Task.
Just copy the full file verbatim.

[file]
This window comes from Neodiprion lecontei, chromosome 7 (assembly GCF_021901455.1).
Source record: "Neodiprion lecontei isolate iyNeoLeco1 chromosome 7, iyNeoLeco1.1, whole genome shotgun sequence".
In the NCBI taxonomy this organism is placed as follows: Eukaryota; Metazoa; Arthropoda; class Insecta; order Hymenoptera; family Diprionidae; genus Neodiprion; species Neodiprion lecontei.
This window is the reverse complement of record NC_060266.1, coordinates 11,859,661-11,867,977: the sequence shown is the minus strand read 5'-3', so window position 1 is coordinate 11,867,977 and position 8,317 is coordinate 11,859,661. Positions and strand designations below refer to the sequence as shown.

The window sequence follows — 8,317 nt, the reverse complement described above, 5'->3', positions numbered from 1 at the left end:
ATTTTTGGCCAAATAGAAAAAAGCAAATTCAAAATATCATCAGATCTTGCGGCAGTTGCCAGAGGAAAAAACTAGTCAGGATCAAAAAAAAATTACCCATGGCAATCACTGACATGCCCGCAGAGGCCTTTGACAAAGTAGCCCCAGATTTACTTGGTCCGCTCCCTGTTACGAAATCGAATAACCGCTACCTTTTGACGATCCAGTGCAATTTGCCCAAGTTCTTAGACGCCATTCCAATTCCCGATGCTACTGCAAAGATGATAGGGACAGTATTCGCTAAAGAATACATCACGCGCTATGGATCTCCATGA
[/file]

This window comes from Neodiprion lecontei, chromosome 7 (assembly GCF_021901455.1).
Source record: "Neodiprion lecontei isolate iyNeoLeco1 chromosome 7, iyNeoLeco1.1, whole genome shotgun sequence".
In the NCBI taxonomy this organism is placed as follows: Eukaryota; Metazoa; Arthropoda; class Insecta; order Hymenoptera; family Diprionidae; genus Neodiprion; species Neodiprion lecontei.
This window is the reverse complement of record NC_060266.1, coordinates 11,859,661-11,867,977: the sequence shown is the minus strand read 5'-3', so window position 1 is coordinate 11,867,977 and position 8,317 is coordinate 11,859,661. Positions and strand designations below refer to the sequence as shown.

The window sequence follows — 8,317 nt, the reverse complement described above, 5'->3', positions numbered from 1 at the left end:
ATTTTTGGCCAAATAGAAAAAAGCAAATTCAAAATATCATCAGATCTTGCGGCAGTTGCCAGAGGAAAAAACTAGTCAGGATCAAAAAAAAATTACCCATGGCAATCACTGACATGCCCGCAGAGGCCTTTGACAAAGTAGCCCCAGATTTACTTGGTCCGCTCCCTGTTACGAAATCGAATAACCGCTACCTTTTGACGATCCAGTGCAATTTGCCCAAGTTCTTAGACGCCATTCCAATTCCCGATGCTACTGCAAAGATGATAGGGACAGTATTCGCTAAAGAATACATCACGCGCTATGGATCTCCATGA